Eric Schmidt, biotechnology analyst at SG Cowen Securities, says that what is more notable than the diversity of Exelixis’ deals is their girth. “The size of the deals that Exelixis has signed, especially for a company at its stage of development, are really significant and provide real validation that these guys have something that no one else has.”
Commenting on the company’s business plan, which uses this revenue to fund internal drug discovery, he adds, “This model has probably only successfully been commercialized by one other biotech player that I’m aware of, and that would be Millennium Pharmaceuticals, one of the most successful biotech companies in the past five years.” If there is something to be cautious about, Schmidt says, it is that any type of drug development is a “long and tortuous” process.
But to expand from pesticides into the potentially profitable crop sciences, Exelixis needed to acquire expertise in large-scale plant biology. “We started discussions with a number of agricultural biotech companies, and Agritope seemed like the best fit,” Scangos says. CEOs of both companies use the word “complementarity” to describe their rapport.
Where Exelixis uses fruit flies and C. elegans, Agritope uses Arabidopsis and microtomatoes as model systems. And where Exelixis has proprietary technology for gene discovery using its model systems, Agritope has proprietary technology, termed “activation tagging,” for gene activation in plants.
Exelixis’ well-developed bioinformatics platform made the merger especially attractive. Those tools will allow the companies to make comparisons among many more model genomics systems. Now genes from Arabidopsis and tomato can be matched up with the fruit fly.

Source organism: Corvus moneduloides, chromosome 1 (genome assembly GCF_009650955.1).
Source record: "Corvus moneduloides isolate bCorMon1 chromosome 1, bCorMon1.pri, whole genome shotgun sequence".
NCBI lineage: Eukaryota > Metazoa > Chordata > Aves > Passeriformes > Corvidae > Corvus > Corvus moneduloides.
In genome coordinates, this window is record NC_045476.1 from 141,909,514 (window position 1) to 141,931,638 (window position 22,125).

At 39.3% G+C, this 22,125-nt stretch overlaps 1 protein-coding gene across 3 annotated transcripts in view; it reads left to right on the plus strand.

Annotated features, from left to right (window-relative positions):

Going to Seed
Another strength Agritope brought to the table was a number of ongoing crop science deals, including with two of the world’s largest vegetable seed companies: European Aventis CropScience, and the French company Vilmorin Clause & Cie.
Duyk says the Agritope acquisition gives Exelixis all the research and discovery components it needs to be able to work with the crop science industry and the chemical part of the ag industry.
Meanwhile, Exelixis’ oncology program continues to grow, highlighted by two hires within the past year. Mike Morrissey, vice president of discovery research, came from Berlex Biosciences and Gregory Plowman, vice president of pharmaceutical research, jumped across the parking lot from Sugen, a Pharmacia company, where he most recently served as vice president of molecular biology.
“People have been working on cancer, and there are a lot of targets,” says Scangos, “but to find the really high quality targets is not easy.” He adds that Exelixis research has also revealed targets for therapeutic antibodies. “If we make antibodies against those molecules, we know they will kill cancer cells.”
Scangos says Exelixis is determined to file its first investigational new drug application by the end of 2002, and file two per year thereafter. That sort of progress, he says, would allow the company to compete head-to-head with major pharma companies in the area of cancer. “We’ll compete effectively, with a critical mass, with anybody,” he says.